OWINGS MILLS, Md. (AP) Instead of wincing in pain, Haloti Ngata walked off the field with a broad smile.
The Baltimore Ravens had just completed the first session of their three-day mandatory offseason camp, and Ngata couldn't remember the last time he felt that good after practice.
''I feel great this year,'' Ngata declared Tuesday. ''This is definitely a different feel.''
Two years ago, Ngata was tormented by a shoulder injury. He played in 14 games, but acknowledged that he was at far less than 100 percent.
He completed that 2012 season in the Super Bowl, and although Baltimore won the game, Ngata sprained his knee. The injury impacted his preparation for 2013.
In spite of those mishaps, Ngata has been named to the Pro Bowl in five straight seasons. As he heads into his ninth season, the 30-year-old isn't as spry as he used to be. But he's surrounded by young players, which should make life easier for the 6-foot-4, 340-pounder.
''It's huge, having some depth on the D-line,'' Ngata said. ''I can probably rest a little bit more and be stronger in the fourth quarter.''
Ngata's game can't be measured solely in tackles, because his job is to jam the middle of the line and clear a path for the linebackers behind him. It's a role he played to perfection many years in front of Ray Lewis and last season for Daryl Smith, who led the Ravens in tackles.
This year, however, Ngata intends to add another dimension to his game. He had only 1 1/2 sacks last year and has never had more than 5 1/2 - figures he expects to enhance in 2014.
''Last year was definitely a down year in sacks,'' he said. ''Hopefully I can get more and work on my craft and get better and better, maybe get double-digit sacks. That's something I've never done.''
If Ngata takes down the quarterback, that's a bonus. Elvis Dumervil had 9 1/2 sacks last year, and he's counting on even more help from Ngata this season.
''The big guy looks good, man. It's good to see him feeling better,'' Dumervil said. ''He's the anchor of this D. Once he gets going and he's feeling great, it just opens up everything for the inside backers, the outside guys. Having the big guy ready to roll, that's a good thing to hear.''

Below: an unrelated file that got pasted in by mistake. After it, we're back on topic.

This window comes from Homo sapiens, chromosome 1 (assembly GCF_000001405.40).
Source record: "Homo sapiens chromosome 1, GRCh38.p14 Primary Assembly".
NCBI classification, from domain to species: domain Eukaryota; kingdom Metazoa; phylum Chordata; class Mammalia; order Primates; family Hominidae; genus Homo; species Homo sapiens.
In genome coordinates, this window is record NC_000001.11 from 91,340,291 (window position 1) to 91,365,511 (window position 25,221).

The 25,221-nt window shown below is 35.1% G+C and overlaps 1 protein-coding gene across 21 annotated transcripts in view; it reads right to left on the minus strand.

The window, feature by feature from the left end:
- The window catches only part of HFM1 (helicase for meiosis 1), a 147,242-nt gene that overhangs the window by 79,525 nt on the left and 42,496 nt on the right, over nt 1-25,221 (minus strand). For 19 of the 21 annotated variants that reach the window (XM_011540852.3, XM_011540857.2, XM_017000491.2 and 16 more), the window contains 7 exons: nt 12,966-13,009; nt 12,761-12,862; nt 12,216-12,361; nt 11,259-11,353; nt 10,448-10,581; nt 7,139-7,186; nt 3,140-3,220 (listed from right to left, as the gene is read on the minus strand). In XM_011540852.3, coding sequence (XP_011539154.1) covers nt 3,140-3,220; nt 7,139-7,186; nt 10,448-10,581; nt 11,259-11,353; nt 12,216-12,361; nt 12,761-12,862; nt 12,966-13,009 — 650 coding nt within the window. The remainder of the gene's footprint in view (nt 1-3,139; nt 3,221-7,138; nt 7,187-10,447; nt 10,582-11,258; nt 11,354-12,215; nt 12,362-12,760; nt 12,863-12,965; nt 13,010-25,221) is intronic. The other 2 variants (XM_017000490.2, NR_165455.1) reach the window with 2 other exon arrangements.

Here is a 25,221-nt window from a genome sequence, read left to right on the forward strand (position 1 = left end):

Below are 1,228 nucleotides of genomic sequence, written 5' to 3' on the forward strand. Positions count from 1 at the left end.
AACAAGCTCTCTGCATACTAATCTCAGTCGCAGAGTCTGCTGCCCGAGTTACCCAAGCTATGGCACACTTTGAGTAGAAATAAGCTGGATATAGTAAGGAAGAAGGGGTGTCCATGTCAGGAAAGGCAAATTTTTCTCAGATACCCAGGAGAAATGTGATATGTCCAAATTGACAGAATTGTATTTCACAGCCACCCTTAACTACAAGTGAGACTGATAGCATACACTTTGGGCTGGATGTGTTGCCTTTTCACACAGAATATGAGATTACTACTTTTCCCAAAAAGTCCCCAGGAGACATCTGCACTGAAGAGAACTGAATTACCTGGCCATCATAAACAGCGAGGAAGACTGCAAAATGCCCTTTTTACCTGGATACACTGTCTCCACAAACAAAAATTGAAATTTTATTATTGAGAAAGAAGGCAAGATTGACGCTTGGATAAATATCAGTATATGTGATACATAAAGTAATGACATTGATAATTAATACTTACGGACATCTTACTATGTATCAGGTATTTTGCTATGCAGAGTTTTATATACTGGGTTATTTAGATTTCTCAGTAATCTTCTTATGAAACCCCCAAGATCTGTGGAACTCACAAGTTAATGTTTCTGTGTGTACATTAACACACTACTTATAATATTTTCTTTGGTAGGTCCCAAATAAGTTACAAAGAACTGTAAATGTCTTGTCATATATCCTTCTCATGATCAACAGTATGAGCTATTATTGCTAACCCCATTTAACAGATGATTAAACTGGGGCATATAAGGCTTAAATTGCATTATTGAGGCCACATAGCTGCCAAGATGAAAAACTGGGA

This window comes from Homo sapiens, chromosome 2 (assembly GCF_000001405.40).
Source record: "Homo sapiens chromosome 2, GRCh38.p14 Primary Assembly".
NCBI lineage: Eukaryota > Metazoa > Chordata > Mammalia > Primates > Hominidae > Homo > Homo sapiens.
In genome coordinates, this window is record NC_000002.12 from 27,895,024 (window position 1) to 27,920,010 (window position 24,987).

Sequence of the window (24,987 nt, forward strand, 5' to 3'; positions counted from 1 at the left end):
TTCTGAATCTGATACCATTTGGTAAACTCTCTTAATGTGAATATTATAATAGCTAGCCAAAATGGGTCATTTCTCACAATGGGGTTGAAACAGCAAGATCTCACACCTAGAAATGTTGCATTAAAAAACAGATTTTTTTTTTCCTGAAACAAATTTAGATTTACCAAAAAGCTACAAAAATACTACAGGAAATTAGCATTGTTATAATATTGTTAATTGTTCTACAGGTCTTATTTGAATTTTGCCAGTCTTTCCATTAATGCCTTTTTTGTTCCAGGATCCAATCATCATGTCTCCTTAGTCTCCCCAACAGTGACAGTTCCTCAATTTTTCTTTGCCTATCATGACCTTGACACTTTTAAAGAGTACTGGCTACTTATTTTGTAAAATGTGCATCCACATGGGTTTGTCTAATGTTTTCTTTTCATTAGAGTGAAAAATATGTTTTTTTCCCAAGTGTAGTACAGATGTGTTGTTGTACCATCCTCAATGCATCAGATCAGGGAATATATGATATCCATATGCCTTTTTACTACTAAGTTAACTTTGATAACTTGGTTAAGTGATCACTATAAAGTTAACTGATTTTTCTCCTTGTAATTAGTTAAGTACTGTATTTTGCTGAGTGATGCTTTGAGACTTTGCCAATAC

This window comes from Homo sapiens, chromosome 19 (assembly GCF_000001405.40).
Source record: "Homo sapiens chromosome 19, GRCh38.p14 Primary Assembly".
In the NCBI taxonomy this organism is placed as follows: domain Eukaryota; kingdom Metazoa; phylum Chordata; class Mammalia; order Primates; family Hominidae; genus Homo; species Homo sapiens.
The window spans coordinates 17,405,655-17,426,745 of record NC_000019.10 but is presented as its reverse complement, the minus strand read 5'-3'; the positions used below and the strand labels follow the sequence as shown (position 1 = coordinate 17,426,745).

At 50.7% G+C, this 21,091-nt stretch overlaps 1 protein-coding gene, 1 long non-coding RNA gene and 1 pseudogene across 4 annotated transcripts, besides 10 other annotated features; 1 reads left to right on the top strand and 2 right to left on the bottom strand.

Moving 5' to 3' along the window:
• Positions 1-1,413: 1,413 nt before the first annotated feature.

Center Jeremy Zuttah was signed during the offseason by Baltimore as a free agent after spending six years with Tampa Bay. He's delighted to have Ngata on his side now, even if he has to go up against him in practice.
''He's quite a player,'' Zuttah said. ''He's so big, and at the same time he moves like one of the quicker guys in the league. To be able to go out there and face that type of player every day is just going to be a great experience for me.''
For most of his career, Ngata quietly went about his job while Lewis and Terrell Suggs fired up the defense. Ngata was content to lead by example, playing in pain and grinding in the trenches without fanfare.
This year, things just might be different.
''I'm not much of a vocal guy,'' Ngata said. ''But I've probably got to get out of my comfort zone and speak up more and rally up these younger guys to play to the best of their ability.''
It's a good thought. Whether it happens, well, that remains to be seen.
''Haloti is not going to change his personality,'' coach John Harbaugh said. ''I've always felt like he was a great leader according to his personality. He works hard and he talks to guys. I think he'll continue to do what he's always done. If he feels like he needs to talk a little bit more, that would great. We love hearing from him. Every time he has something to say, it's something that's worth listening to.''
Ngata arrived in Baltimore as the 12th overall pick in the 2006 NFL draft. His latest contract expires after next season, but there's talk that he could soon be signed to an extension.
''I would love to be a Raven for life,'' he said. ''If we can get something done that would be great.''